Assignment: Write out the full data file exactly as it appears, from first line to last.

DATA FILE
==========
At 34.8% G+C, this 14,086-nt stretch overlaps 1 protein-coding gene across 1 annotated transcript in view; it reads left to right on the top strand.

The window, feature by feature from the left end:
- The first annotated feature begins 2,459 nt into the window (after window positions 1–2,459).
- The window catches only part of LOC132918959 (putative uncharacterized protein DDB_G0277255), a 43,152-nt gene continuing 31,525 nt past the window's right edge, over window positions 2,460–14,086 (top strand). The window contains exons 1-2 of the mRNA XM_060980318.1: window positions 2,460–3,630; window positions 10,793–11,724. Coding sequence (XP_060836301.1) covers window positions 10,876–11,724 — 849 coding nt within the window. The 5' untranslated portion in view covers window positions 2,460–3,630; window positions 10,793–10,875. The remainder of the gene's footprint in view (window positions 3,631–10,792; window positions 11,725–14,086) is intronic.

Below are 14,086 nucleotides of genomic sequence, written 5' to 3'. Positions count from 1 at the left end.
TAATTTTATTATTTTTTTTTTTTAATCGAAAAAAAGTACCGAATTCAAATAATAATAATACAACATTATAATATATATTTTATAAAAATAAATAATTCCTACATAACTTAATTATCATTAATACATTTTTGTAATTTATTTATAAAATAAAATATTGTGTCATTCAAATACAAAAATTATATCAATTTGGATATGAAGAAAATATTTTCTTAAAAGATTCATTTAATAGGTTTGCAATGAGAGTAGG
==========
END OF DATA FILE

At 34.8% G+C, this 14,086-nt stretch overlaps 1 protein-coding gene across 1 annotated transcript in view; it reads left to right on the top strand.

The window, feature by feature from the left end:
- The first annotated feature begins 2,459 nt into the window (after window positions 1–2,459).
- The window catches only part of LOC132918959 (putative uncharacterized protein DDB_G0277255), a 43,152-nt gene continuing 31,525 nt past the window's right edge, over window positions 2,460–14,086 (top strand). The window contains exons 1-2 of the mRNA XM_060980318.1: window positions 2,460–3,630; window positions 10,793–11,724. Coding sequence (XP_060836301.1) covers window positions 10,876–11,724 — 849 coding nt within the window. The 5' untranslated portion in view covers window positions 2,460–3,630; window positions 10,793–10,875. The remainder of the gene's footprint in view (window positions 3,631–10,792; window positions 11,725–14,086) is intronic.

Below are 14,086 nucleotides of genomic sequence, written 5' to 3'. Positions count from 1 at the left end.
TAATTTTATTATTTTTTTTTTTTAATCGAAAAAAAGTACCGAATTCAAATAATAATAATACAACATTATAATATATATTTTATAAAAATAAATAATTCCTACATAACTTAATTATCATTAATACATTTTTGTAATTTATTTATAAAATAAAATATTGTGTCATTCAAATACAAAAATTATATCAATTTGGATATGAAGAAAATATTTTCTTAAAAGATTCATTTAATAGGTTTGCAATGAGAGTAGG